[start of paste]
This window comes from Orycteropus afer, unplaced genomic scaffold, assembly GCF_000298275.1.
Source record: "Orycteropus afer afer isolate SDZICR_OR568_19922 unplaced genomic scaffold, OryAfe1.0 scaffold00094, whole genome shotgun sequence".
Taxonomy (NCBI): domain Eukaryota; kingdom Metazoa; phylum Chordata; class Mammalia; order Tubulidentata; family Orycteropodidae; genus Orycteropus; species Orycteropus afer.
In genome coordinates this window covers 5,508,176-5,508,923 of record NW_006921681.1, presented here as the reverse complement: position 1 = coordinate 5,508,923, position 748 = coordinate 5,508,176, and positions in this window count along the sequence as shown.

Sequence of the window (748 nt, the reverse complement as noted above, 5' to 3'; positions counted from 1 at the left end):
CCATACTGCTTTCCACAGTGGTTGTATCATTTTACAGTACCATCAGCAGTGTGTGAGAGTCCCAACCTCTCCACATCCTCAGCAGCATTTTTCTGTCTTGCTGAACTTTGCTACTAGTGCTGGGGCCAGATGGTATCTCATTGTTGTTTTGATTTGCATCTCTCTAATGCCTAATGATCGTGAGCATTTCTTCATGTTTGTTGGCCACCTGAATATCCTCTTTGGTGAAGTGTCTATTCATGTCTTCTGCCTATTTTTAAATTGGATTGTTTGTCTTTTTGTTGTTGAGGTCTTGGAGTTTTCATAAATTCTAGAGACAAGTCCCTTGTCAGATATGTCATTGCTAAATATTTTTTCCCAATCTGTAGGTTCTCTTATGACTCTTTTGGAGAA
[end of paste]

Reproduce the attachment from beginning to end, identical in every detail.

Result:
This window comes from Orycteropus afer, unplaced genomic scaffold, assembly GCF_000298275.1.
Source record: "Orycteropus afer afer isolate SDZICR_OR568_19922 unplaced genomic scaffold, OryAfe1.0 scaffold00094, whole genome shotgun sequence".
Taxonomy (NCBI): domain Eukaryota; kingdom Metazoa; phylum Chordata; class Mammalia; order Tubulidentata; family Orycteropodidae; genus Orycteropus; species Orycteropus afer.
In genome coordinates this window covers 5,508,176-5,508,923 of record NW_006921681.1, presented here as the reverse complement: position 1 = coordinate 5,508,923, position 748 = coordinate 5,508,176, and positions in this window count along the sequence as shown.

Sequence of the window (748 nt, the reverse complement as noted above, 5' to 3'; positions counted from 1 at the left end):
CCATACTGCTTTCCACAGTGGTTGTATCATTTTACAGTACCATCAGCAGTGTGTGAGAGTCCCAACCTCTCCACATCCTCAGCAGCATTTTTCTGTCTTGCTGAACTTTGCTACTAGTGCTGGGGCCAGATGGTATCTCATTGTTGTTTTGATTTGCATCTCTCTAATGCCTAATGATCGTGAGCATTTCTTCATGTTTGTTGGCCACCTGAATATCCTCTTTGGTGAAGTGTCTATTCATGTCTTCTGCCTATTTTTAAATTGGATTGTTTGTCTTTTTGTTGTTGAGGTCTTGGAGTTTTCATAAATTCTAGAGACAAGTCCCTTGTCAGATATGTCATTGCTAAATATTTTTTCCCAATCTGTAGGTTCTCTTATGACTCTTTTGGAGAA